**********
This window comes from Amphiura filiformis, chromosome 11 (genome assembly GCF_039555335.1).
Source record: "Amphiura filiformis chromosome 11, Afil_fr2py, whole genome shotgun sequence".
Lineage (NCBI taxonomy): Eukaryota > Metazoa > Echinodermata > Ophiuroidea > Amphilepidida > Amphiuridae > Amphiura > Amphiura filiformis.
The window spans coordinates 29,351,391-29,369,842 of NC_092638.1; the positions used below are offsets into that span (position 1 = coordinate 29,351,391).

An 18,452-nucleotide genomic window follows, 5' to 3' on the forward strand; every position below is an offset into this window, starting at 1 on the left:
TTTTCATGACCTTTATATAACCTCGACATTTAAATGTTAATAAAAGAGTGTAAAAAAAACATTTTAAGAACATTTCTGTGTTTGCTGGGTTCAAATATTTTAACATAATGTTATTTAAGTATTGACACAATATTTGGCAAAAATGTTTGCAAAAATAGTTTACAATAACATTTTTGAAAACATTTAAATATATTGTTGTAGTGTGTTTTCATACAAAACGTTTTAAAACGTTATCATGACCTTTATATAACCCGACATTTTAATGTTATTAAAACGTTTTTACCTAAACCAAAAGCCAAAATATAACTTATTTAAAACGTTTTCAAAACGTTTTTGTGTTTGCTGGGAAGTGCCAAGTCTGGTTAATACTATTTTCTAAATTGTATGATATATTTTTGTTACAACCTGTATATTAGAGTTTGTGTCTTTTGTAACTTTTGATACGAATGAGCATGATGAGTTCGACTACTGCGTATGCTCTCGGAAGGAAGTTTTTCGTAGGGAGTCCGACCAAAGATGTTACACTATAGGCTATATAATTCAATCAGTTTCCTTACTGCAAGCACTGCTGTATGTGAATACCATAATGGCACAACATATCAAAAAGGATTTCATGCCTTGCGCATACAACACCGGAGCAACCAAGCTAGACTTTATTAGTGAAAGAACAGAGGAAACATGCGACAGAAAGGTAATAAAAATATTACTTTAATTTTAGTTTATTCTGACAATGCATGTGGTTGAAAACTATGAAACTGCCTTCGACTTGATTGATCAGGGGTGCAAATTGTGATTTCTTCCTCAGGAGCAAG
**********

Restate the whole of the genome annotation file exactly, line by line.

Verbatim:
This window comes from Amphiura filiformis, chromosome 11 (genome assembly GCF_039555335.1).
Source record: "Amphiura filiformis chromosome 11, Afil_fr2py, whole genome shotgun sequence".
Lineage (NCBI taxonomy): Eukaryota > Metazoa > Echinodermata > Ophiuroidea > Amphilepidida > Amphiuridae > Amphiura > Amphiura filiformis.
The window spans coordinates 29,351,391-29,369,842 of NC_092638.1; the positions used below are offsets into that span (position 1 = coordinate 29,351,391).

An 18,452-nucleotide genomic window follows, 5' to 3' on the forward strand; every position below is an offset into this window, starting at 1 on the left:
TTTTCATGACCTTTATATAACCTCGACATTTAAATGTTAATAAAAGAGTGTAAAAAAAACATTTTAAGAACATTTCTGTGTTTGCTGGGTTCAAATATTTTAACATAATGTTATTTAAGTATTGACACAATATTTGGCAAAAATGTTTGCAAAAATAGTTTACAATAACATTTTTGAAAACATTTAAATATATTGTTGTAGTGTGTTTTCATACAAAACGTTTTAAAACGTTATCATGACCTTTATATAACCCGACATTTTAATGTTATTAAAACGTTTTTACCTAAACCAAAAGCCAAAATATAACTTATTTAAAACGTTTTCAAAACGTTTTTGTGTTTGCTGGGAAGTGCCAAGTCTGGTTAATACTATTTTCTAAATTGTATGATATATTTTTGTTACAACCTGTATATTAGAGTTTGTGTCTTTTGTAACTTTTGATACGAATGAGCATGATGAGTTCGACTACTGCGTATGCTCTCGGAAGGAAGTTTTTCGTAGGGAGTCCGACCAAAGATGTTACACTATAGGCTATATAATTCAATCAGTTTCCTTACTGCAAGCACTGCTGTATGTGAATACCATAATGGCACAACATATCAAAAAGGATTTCATGCCTTGCGCATACAACACCGGAGCAACCAAGCTAGACTTTATTAGTGAAAGAACAGAGGAAACATGCGACAGAAAGGTAATAAAAATATTACTTTAATTTTAGTTTATTCTGACAATGCATGTGGTTGAAAACTATGAAACTGCCTTCGACTTGATTGATCAGGGGTGCAAATTGTGATTTCTTCCTCAGGAGCAAG